Roni Horn aka Roni Horn, at the Whitney through January 24, 2010, doesn’t feel like a museum exhibition. It feels more like several gallery shows in one place at the same time—in a good way. Many solo museum shows can be overwhelming, or hinge around some giant work/s that skew the scale of the rest of the exhibition, often diminishing the intimate stuff. But Horn’s show, on two floors, is delicate, textured, multi-layered, and politely demands that viewers pay very close attention.
That’s not to say that Horn, born in 1955, doesn’t go quietly monumental here, as she does in a set of cast glass geometric shapes whose transparency and glossiness contradict their tonnage. Capturing molten glass in a solid state freezes a moment (or a day), and Horn seems very concerned with time in all iterations. An obsessiveness underlies the multiple portraits in the exhibition—of her niece, herself, a spooky clown figure, of a woman’s face in phasing weather conditions—as if it would all disappear if she hadn’t captured it in photographs, like the weather itself.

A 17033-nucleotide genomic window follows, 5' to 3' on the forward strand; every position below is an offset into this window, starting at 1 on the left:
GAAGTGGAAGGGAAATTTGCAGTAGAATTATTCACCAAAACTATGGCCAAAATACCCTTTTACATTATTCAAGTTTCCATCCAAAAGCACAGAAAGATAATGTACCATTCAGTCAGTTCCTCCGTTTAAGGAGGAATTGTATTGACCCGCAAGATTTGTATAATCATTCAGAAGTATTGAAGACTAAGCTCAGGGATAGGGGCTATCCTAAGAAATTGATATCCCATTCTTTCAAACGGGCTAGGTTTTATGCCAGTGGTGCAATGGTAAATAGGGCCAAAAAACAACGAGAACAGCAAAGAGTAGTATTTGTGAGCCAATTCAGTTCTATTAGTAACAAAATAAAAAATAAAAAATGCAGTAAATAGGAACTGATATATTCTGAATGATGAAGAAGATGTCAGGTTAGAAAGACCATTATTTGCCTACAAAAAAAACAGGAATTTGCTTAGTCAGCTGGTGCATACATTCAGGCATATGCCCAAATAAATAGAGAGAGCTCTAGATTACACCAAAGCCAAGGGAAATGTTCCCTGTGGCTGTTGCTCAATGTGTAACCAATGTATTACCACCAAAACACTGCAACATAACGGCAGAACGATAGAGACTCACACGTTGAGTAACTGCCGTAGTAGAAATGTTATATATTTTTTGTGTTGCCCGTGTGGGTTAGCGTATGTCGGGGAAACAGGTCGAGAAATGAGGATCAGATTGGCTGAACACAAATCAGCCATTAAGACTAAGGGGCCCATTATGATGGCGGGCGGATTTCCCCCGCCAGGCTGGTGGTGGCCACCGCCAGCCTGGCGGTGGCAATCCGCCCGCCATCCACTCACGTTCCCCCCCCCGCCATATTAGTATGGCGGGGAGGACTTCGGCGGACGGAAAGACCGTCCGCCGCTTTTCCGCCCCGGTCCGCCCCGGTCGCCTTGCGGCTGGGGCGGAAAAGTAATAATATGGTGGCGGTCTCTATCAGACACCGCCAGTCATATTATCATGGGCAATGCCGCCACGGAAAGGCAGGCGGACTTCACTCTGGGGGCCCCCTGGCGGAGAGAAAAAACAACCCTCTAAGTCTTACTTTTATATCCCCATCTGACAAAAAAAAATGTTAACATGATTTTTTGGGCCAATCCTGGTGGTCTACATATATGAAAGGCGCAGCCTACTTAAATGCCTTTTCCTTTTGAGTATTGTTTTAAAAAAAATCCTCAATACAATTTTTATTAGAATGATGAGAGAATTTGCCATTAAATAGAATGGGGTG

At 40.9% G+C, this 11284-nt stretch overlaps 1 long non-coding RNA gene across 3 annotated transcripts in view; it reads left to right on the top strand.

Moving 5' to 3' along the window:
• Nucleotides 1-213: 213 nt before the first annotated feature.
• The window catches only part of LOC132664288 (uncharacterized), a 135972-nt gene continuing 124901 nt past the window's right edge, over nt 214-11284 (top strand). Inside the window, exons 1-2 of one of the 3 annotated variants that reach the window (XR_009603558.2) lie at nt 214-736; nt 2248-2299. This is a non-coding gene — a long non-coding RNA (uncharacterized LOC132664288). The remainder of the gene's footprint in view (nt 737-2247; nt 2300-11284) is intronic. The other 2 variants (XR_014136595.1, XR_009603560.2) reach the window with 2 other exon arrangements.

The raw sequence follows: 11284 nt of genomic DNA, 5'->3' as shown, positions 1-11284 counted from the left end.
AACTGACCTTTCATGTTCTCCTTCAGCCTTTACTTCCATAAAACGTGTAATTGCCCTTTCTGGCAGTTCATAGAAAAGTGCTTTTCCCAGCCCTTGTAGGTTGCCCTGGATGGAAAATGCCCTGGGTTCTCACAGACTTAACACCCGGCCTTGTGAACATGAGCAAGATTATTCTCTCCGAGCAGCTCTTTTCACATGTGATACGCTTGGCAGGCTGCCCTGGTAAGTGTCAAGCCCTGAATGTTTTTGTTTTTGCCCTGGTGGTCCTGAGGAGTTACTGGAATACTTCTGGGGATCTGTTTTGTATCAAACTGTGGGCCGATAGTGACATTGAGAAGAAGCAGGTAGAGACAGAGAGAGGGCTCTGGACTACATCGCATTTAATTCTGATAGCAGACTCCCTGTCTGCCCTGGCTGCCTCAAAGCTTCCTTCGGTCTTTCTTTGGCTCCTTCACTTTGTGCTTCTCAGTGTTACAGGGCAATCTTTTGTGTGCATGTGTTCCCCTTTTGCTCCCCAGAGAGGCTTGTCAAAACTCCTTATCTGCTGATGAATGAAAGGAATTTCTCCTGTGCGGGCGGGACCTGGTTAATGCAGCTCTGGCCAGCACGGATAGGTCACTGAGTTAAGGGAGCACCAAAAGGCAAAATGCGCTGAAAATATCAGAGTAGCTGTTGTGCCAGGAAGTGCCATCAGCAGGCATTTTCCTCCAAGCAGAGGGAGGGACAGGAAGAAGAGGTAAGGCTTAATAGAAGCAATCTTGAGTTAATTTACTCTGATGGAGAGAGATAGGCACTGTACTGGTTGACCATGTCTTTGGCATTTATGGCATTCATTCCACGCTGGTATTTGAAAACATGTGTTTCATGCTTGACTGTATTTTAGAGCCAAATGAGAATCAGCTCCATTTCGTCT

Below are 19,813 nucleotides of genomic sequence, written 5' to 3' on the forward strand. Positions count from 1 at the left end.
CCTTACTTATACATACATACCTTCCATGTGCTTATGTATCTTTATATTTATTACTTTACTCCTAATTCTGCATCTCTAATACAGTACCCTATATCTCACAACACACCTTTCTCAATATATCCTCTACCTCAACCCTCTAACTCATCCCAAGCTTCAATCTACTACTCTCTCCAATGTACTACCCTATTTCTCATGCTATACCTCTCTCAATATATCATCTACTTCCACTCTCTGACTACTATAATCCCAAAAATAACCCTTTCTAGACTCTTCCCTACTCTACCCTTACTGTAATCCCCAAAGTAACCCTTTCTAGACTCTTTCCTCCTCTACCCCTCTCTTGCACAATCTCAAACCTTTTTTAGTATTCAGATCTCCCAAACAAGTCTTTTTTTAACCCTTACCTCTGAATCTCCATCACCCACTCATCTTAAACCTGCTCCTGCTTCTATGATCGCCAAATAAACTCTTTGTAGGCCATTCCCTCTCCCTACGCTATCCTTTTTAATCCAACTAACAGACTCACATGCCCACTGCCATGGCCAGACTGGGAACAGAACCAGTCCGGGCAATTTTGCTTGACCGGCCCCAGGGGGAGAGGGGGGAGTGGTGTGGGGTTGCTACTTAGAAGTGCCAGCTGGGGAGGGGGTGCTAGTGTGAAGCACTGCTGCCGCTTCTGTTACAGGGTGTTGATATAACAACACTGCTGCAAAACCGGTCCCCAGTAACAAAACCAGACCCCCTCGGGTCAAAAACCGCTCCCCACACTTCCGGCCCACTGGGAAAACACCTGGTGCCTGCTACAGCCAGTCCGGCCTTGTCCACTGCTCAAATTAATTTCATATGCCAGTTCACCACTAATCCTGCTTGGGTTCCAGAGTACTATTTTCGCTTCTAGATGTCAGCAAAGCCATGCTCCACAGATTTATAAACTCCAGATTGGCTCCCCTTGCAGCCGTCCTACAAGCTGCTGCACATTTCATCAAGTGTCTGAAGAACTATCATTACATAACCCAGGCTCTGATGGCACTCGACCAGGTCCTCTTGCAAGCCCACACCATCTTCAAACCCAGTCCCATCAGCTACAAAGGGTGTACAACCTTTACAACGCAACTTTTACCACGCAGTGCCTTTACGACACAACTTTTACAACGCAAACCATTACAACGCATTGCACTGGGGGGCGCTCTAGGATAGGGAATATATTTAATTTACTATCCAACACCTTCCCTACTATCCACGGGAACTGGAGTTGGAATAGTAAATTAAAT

Horn frequently focuses on nature and the environment, as another surprising set of portraits—of the backs of birds’ heads—reveals. Their elegant, sleek, smooth feathered pates magically take on personalities in this most human of art forms. Horn spent a good deal of time in Iceland, and a number of related projects are shown, including photographs of water in near-alchemical states, such as geysers, glacial water, and steaming pools. Books on the subject are shown in a room with a rubber floor inlaid with cast rubber text, making it a full sensory experience.
Her art can make you aware of time passing. Aluminum beams embedded with Dickinson poetry require you to stop, read, and process the text as your eye covers the length of the sculpture. Large pieced drawings draw you in to read notes in pencil. In each of a series of photos of the Thames are tiny numbers correlating to text below; these “footnotes” on the water—factoids, literary references—expand thought processes in myriad ways while observing something so ubiquitous and yet singularly significant to survival.
Image: Roni Horn, bird, 1998/2008 (detail), Twenty pigment prints, 22 x 22 in. (55.9 x 55.9 cm) each. Courtesy Hauser & Wirth. © Roni Horn